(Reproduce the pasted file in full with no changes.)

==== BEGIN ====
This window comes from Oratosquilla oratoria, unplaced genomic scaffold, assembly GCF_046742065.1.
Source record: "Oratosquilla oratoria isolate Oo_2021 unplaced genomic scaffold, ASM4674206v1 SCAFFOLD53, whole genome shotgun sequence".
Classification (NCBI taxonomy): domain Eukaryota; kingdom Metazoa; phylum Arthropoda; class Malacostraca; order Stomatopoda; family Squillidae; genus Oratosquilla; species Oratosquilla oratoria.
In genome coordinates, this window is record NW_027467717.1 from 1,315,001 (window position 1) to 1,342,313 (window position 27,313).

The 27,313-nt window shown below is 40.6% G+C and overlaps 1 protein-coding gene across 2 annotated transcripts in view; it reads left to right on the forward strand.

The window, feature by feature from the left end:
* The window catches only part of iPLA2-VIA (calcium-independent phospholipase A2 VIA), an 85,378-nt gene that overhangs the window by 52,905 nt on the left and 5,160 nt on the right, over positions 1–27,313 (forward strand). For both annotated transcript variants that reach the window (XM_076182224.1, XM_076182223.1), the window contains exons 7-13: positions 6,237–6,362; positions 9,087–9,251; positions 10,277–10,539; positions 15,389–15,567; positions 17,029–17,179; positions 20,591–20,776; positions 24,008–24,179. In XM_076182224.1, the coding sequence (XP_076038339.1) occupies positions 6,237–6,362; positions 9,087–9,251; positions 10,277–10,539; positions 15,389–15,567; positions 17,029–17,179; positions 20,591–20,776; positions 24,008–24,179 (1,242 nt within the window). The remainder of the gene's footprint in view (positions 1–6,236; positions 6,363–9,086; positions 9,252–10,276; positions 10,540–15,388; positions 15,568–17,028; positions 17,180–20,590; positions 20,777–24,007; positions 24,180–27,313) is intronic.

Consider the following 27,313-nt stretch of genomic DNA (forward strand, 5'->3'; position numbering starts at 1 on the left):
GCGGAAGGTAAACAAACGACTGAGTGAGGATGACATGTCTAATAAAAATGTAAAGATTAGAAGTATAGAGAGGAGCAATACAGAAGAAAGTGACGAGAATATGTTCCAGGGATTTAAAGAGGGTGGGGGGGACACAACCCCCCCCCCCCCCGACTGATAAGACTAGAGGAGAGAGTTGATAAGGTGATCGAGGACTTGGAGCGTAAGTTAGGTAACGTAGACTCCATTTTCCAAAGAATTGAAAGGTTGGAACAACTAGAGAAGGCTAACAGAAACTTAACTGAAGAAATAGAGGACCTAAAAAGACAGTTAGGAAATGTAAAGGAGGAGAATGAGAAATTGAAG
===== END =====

This window comes from Oratosquilla oratoria, unplaced genomic scaffold, assembly GCF_046742065.1.
Source record: "Oratosquilla oratoria isolate Oo_2021 unplaced genomic scaffold, ASM4674206v1 SCAFFOLD53, whole genome shotgun sequence".
Classification (NCBI taxonomy): domain Eukaryota; kingdom Metazoa; phylum Arthropoda; class Malacostraca; order Stomatopoda; family Squillidae; genus Oratosquilla; species Oratosquilla oratoria.
In genome coordinates, this window is record NW_027467717.1 from 1,315,001 (window position 1) to 1,342,313 (window position 27,313).

The 27,313-nt window shown below is 40.6% G+C and overlaps 1 protein-coding gene across 2 annotated transcripts in view; it reads left to right on the forward strand.

The window, feature by feature from the left end:
* The window catches only part of iPLA2-VIA (calcium-independent phospholipase A2 VIA), an 85,378-nt gene that overhangs the window by 52,905 nt on the left and 5,160 nt on the right, over positions 1–27,313 (forward strand). For both annotated transcript variants that reach the window (XM_076182224.1, XM_076182223.1), the window contains exons 7-13: positions 6,237–6,362; positions 9,087–9,251; positions 10,277–10,539; positions 15,389–15,567; positions 17,029–17,179; positions 20,591–20,776; positions 24,008–24,179. In XM_076182224.1, the coding sequence (XP_076038339.1) occupies positions 6,237–6,362; positions 9,087–9,251; positions 10,277–10,539; positions 15,389–15,567; positions 17,029–17,179; positions 20,591–20,776; positions 24,008–24,179 (1,242 nt within the window). The remainder of the gene's footprint in view (positions 1–6,236; positions 6,363–9,086; positions 9,252–10,276; positions 10,540–15,388; positions 15,568–17,028; positions 17,180–20,590; positions 20,777–24,007; positions 24,180–27,313) is intronic.

Consider the following 27,313-nt stretch of genomic DNA (forward strand, 5'->3'; position numbering starts at 1 on the left):
GCGGAAGGTAAACAAACGACTGAGTGAGGATGACATGTCTAATAAAAATGTAAAGATTAGAAGTATAGAGAGGAGCAATACAGAAGAAAGTGACGAGAATATGTTCCAGGGATTTAAAGAGGGTGGGGGGGACACAACCCCCCCCCCCCCCGACTGATAAGACTAGAGGAGAGAGTTGATAAGGTGATCGAGGACTTGGAGCGTAAGTTAGGTAACGTAGACTCCATTTTCCAAAGAATTGAAAGGTTGGAACAACTAGAGAAGGCTAACAGAAACTTAACTGAAGAAATAGAGGACCTAAAAAGACAGTTAGGAAATGTAAAGGAGGAGAATGAGAAATTGAAG